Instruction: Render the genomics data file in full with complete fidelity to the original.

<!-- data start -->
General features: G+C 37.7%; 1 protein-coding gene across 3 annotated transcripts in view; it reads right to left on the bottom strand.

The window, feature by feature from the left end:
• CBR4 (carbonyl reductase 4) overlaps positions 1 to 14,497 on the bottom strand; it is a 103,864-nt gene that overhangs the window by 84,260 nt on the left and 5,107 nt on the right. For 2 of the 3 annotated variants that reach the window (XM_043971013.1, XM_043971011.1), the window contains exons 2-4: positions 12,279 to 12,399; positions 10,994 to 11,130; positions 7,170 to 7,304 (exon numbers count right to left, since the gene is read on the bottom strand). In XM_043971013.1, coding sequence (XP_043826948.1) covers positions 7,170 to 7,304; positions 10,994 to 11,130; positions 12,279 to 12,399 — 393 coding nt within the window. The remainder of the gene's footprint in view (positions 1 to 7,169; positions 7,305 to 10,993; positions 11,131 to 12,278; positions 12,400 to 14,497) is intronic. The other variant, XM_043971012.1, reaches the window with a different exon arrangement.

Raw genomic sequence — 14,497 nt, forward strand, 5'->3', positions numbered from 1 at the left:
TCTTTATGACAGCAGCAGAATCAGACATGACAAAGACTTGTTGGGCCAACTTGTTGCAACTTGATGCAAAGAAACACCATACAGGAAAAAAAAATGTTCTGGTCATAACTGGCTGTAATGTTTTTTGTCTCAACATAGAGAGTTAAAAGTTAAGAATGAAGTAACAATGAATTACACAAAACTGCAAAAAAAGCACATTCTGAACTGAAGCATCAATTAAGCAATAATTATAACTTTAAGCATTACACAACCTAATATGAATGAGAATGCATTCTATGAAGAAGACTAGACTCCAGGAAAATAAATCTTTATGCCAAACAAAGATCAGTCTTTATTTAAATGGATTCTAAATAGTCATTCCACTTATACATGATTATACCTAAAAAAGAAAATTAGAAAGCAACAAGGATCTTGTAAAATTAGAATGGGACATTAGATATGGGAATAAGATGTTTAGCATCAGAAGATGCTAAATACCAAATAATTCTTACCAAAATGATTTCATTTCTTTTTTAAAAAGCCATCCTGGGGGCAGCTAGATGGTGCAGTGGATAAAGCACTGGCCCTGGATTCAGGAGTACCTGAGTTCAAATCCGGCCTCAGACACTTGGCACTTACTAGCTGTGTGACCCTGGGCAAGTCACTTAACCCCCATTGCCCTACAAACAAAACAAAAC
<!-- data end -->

General features: G+C 37.7%; 1 protein-coding gene across 3 annotated transcripts in view; it reads right to left on the bottom strand.

The window, feature by feature from the left end:
• CBR4 (carbonyl reductase 4) overlaps positions 1 to 14,497 on the bottom strand; it is a 103,864-nt gene that overhangs the window by 84,260 nt on the left and 5,107 nt on the right. For 2 of the 3 annotated variants that reach the window (XM_043971013.1, XM_043971011.1), the window contains exons 2-4: positions 12,279 to 12,399; positions 10,994 to 11,130; positions 7,170 to 7,304 (exon numbers count right to left, since the gene is read on the bottom strand). In XM_043971013.1, coding sequence (XP_043826948.1) covers positions 7,170 to 7,304; positions 10,994 to 11,130; positions 12,279 to 12,399 — 393 coding nt within the window. The remainder of the gene's footprint in view (positions 1 to 7,169; positions 7,305 to 10,993; positions 11,131 to 12,278; positions 12,400 to 14,497) is intronic. The other variant, XM_043971012.1, reaches the window with a different exon arrangement.

Raw genomic sequence — 14,497 nt, forward strand, 5'->3', positions numbered from 1 at the left:
TCTTTATGACAGCAGCAGAATCAGACATGACAAAGACTTGTTGGGCCAACTTGTTGCAACTTGATGCAAAGAAACACCATACAGGAAAAAAAAATGTTCTGGTCATAACTGGCTGTAATGTTTTTTGTCTCAACATAGAGAGTTAAAAGTTAAGAATGAAGTAACAATGAATTACACAAAACTGCAAAAAAAGCACATTCTGAACTGAAGCATCAATTAAGCAATAATTATAACTTTAAGCATTACACAACCTAATATGAATGAGAATGCATTCTATGAAGAAGACTAGACTCCAGGAAAATAAATCTTTATGCCAAACAAAGATCAGTCTTTATTTAAATGGATTCTAAATAGTCATTCCACTTATACATGATTATACCTAAAAAAGAAAATTAGAAAGCAACAAGGATCTTGTAAAATTAGAATGGGACATTAGATATGGGAATAAGATGTTTAGCATCAGAAGATGCTAAATACCAAATAATTCTTACCAAAATGATTTCATTTCTTTTTTAAAAAGCCATCCTGGGGGCAGCTAGATGGTGCAGTGGATAAAGCACTGGCCCTGGATTCAGGAGTACCTGAGTTCAAATCCGGCCTCAGACACTTGGCACTTACTAGCTGTGTGACCCTGGGCAAGTCACTTAACCCCCATTGCCCTACAAACAAAACAAAAC